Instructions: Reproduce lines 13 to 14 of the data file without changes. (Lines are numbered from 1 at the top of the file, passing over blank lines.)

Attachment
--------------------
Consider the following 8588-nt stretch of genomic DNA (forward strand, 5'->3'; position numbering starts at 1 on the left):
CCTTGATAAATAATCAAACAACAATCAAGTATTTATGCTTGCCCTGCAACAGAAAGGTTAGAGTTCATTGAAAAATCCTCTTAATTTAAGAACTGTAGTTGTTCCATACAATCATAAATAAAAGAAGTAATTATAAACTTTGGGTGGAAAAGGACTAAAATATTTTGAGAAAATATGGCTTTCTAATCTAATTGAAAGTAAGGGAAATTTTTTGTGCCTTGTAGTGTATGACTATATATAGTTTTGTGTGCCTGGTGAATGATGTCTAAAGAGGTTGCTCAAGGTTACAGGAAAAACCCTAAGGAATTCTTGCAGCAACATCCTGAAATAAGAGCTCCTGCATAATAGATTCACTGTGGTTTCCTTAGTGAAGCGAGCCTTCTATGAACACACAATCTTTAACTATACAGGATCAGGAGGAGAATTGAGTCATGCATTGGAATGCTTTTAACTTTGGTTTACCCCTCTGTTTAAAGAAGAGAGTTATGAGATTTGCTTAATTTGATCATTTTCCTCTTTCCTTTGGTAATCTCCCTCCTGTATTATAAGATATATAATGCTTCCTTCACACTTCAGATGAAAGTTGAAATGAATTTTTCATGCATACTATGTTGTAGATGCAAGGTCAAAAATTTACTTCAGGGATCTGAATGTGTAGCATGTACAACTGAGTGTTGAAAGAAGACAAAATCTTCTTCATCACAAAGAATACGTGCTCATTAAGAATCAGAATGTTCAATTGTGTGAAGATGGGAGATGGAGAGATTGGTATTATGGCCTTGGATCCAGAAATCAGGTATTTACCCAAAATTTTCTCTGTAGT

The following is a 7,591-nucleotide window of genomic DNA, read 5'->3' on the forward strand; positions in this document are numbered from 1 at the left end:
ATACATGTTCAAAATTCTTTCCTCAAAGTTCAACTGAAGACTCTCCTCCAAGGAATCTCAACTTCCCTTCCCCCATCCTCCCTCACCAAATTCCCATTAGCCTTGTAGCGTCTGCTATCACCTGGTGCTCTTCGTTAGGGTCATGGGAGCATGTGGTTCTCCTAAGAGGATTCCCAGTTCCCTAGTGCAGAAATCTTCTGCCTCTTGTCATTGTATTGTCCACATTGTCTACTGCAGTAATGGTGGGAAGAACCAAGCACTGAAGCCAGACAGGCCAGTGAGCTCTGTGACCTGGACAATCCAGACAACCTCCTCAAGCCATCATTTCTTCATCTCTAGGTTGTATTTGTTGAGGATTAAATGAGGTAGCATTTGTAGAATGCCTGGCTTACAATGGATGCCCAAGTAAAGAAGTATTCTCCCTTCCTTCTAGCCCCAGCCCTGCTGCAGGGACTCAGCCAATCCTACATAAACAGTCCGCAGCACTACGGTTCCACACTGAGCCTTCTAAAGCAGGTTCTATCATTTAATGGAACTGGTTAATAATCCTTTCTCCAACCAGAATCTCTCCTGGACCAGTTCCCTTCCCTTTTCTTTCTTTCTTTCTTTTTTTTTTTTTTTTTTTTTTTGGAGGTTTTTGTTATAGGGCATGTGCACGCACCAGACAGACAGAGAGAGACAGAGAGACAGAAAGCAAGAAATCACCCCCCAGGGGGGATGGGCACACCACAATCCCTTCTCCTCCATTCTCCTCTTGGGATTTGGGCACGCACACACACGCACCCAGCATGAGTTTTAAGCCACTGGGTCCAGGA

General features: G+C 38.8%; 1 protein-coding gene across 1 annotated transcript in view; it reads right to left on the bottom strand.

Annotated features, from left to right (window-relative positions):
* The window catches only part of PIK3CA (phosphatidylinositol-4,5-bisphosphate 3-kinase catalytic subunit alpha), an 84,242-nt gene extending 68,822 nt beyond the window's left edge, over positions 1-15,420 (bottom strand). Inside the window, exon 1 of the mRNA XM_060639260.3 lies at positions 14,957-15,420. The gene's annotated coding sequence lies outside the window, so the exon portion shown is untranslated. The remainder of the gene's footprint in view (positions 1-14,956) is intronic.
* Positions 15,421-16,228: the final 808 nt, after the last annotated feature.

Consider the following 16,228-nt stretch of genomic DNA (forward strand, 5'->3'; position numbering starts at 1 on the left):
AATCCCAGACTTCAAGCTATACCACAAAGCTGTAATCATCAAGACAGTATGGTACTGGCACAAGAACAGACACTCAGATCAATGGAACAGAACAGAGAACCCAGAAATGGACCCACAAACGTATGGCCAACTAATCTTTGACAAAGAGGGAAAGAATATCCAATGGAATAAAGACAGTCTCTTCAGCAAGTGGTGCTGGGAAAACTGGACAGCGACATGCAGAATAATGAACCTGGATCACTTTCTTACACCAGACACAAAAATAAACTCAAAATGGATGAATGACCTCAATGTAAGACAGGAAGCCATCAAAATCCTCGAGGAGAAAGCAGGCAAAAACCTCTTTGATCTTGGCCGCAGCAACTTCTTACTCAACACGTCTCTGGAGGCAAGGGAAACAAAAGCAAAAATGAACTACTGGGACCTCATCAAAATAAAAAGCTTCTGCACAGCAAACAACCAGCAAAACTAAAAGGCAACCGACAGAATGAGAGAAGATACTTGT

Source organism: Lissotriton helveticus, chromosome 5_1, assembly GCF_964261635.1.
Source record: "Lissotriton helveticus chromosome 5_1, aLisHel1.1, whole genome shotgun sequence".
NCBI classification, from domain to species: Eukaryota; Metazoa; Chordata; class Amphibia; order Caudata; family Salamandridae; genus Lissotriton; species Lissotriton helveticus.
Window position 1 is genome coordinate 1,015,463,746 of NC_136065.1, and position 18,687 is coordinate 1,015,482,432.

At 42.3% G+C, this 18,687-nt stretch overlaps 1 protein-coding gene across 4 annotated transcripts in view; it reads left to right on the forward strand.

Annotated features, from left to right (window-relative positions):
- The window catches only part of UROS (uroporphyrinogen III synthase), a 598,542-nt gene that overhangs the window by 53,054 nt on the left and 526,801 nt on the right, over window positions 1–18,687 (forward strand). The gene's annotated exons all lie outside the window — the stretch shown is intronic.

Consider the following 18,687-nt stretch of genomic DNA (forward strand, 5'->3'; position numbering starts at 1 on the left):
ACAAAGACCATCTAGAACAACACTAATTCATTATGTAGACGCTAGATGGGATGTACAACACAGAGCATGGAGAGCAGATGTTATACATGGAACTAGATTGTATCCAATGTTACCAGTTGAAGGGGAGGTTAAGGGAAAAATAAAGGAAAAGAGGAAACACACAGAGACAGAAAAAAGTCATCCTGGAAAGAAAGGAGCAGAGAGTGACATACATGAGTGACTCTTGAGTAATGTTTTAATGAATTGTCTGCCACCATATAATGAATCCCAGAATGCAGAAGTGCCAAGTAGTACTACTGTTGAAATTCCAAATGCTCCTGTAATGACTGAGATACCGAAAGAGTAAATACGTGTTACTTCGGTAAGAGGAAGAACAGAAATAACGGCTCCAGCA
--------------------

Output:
NCBI classification, from domain to species: Eukaryota; Metazoa; Chordata; class Amphibia; order Caudata; family Salamandridae; genus Lissotriton; species Lissotriton helveticus.
Window position 1 is genome coordinate 1,015,463,746 of NC_136065.1, and position 18,687 is coordinate 1,015,482,432.